In the early 1990s, the government bet on private sector participation to solve the country’s power crisis. Attractive policies offered generous returns, besides fast-track approvals. There was an element of grabbing as well. Project sites marked for public sector participation found their way into the private menu. It is not as if the public sector would have set them all up, they were short of money, one of the reasons that private capital was wooed in the first place. However, the new Brahmins failed too. And, the fortunes of the public sector improved.
This was marked by two powerful events towards the end of the decade. First, the Dabhol crisis, where the price of electricity produced by the beleaguered Enron Corp.-promoted Dabhol Power Co. (DPC) was injurious enough to take down the state utility. On a more constructive note, there was another milestone. The Union government brokered a one-time settlement (OTS) for public sector power generation companies with utilities on past dues that had ballooned over the years. The public sector raised its head again while private power earned a bad name. More importantly, the OTS released money for the country’s largest power company NTPC Ltd to set up power projects.
This story came full circle early this year when private companies led by the Association of Private Producers complained to the Central Electricity Regulatory Commission and alleged that NTPC had used its dominance in the market and cornered a large volume of business. The regulator is now framing rules to prevent anti-competitive practices.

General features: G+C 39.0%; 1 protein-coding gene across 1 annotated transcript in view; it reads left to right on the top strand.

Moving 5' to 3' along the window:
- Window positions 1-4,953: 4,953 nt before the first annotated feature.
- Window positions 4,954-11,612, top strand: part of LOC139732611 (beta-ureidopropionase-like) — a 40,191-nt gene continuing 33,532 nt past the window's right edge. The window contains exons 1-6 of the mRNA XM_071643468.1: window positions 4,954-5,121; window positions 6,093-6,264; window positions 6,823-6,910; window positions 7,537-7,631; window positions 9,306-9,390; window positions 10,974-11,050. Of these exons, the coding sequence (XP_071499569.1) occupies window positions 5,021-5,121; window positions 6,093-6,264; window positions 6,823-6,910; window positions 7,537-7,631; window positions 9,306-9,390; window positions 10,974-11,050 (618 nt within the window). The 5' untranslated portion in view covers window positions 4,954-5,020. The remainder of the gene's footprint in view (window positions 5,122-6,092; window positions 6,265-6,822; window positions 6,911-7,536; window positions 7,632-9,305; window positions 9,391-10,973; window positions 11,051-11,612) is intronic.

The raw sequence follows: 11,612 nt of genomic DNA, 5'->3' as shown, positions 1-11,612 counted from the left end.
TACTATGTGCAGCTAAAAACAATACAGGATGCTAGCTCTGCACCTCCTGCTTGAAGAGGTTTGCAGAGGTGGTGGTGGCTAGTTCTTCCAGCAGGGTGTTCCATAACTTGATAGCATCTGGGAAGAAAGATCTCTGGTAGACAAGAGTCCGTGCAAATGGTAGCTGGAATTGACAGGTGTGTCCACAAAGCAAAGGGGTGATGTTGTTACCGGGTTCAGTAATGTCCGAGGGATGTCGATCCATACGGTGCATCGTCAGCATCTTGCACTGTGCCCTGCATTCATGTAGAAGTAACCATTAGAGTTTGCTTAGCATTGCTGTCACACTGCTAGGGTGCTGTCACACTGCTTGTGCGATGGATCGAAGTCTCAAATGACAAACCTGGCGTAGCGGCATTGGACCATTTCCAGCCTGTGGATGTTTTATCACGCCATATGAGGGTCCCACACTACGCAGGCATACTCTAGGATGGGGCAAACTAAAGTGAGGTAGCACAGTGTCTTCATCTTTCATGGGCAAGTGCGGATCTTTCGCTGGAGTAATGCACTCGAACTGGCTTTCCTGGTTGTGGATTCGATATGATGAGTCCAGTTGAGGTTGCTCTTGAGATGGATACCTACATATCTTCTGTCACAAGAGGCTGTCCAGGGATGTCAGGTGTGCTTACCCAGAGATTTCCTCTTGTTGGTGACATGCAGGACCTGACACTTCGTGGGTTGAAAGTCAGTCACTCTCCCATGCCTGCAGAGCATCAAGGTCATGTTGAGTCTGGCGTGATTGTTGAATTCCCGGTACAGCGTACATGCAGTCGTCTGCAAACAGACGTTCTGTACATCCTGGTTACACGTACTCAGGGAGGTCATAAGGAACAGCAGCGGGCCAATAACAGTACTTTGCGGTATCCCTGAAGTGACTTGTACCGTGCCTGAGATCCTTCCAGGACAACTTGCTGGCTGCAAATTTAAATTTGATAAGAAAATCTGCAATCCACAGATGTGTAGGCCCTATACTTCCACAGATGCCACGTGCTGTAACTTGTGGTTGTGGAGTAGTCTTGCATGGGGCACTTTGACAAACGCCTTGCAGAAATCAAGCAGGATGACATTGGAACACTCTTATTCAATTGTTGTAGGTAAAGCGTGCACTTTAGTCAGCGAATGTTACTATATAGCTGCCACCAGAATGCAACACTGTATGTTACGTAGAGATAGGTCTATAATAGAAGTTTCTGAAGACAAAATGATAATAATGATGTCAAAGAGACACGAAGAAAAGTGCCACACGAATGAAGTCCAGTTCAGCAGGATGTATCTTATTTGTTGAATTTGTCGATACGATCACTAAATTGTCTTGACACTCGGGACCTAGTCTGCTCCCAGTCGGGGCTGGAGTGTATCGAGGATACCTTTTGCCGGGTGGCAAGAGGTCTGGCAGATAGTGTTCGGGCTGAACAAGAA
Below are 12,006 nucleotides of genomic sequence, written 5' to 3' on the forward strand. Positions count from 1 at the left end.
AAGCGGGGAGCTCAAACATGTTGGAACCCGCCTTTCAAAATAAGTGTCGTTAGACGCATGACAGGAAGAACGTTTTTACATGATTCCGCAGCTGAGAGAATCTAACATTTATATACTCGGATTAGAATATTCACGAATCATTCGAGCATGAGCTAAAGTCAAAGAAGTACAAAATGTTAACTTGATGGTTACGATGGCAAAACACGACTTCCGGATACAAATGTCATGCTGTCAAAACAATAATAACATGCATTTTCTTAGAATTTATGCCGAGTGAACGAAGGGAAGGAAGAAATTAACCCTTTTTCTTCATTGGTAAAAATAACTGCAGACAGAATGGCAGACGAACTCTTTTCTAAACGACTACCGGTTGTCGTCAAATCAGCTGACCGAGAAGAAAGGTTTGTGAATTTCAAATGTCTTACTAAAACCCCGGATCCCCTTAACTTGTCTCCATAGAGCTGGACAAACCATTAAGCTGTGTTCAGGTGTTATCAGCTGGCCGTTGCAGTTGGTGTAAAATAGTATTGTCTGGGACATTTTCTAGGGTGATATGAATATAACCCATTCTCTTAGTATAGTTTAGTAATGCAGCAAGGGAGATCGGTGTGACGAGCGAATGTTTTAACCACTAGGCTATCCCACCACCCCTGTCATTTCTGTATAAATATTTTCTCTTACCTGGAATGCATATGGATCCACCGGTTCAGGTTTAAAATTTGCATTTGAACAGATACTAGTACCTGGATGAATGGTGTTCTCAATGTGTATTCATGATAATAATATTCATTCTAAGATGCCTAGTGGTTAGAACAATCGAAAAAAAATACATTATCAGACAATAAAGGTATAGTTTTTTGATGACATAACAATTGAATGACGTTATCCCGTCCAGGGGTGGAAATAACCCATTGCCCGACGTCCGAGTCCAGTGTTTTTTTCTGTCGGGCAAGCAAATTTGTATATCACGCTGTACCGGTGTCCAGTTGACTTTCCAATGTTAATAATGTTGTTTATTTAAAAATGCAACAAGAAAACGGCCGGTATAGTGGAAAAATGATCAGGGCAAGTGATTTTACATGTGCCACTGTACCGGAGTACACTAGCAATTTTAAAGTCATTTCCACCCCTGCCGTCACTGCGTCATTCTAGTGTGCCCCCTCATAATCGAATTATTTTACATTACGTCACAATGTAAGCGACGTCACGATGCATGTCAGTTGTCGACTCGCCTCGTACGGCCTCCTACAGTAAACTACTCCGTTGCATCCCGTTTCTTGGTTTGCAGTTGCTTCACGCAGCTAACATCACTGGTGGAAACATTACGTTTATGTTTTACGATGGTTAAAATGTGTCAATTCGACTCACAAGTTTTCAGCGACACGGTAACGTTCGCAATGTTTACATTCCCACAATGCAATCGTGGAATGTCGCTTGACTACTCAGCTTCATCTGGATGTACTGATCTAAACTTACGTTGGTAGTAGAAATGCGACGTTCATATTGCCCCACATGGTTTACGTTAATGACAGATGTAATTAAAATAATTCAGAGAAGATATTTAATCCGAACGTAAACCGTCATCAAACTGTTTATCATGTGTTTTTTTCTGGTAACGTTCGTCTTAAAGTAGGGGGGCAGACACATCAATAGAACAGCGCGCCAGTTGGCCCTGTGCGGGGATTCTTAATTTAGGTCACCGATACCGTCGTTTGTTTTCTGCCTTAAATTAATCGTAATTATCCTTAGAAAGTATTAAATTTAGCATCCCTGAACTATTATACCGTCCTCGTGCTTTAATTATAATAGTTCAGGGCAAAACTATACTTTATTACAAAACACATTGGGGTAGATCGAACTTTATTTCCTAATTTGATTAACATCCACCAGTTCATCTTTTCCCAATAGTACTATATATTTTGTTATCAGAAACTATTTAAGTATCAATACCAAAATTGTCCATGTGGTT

The association alleged that NTPC rushed and signed up deals with state distribution utilities for 48,000 megawatts. All this before January 2011, after which it could enter into negotiated deals; NTPC will have to compete along with private companies to secure power sale deals.
The question is: why do consumers (read utilities) prefer negotiated deals where competition could throw up a lower tariff? After all, it is difficult to believe?that?the?states were coerced into signing a deal with NTPC. The answer lies in the association’s very allegation. Only that, one has to rewind back a decade. Then, private companies cornered the power deals. But few power plants came up. NTPC’s record is a lot better. And, not too expensive either. No doubt, this is due to some level of state support in different manners—preferential coal mine allotments, easier funding, to name a few.
Should the government support public sector power firms? Tell us at firstname.lastname@example.org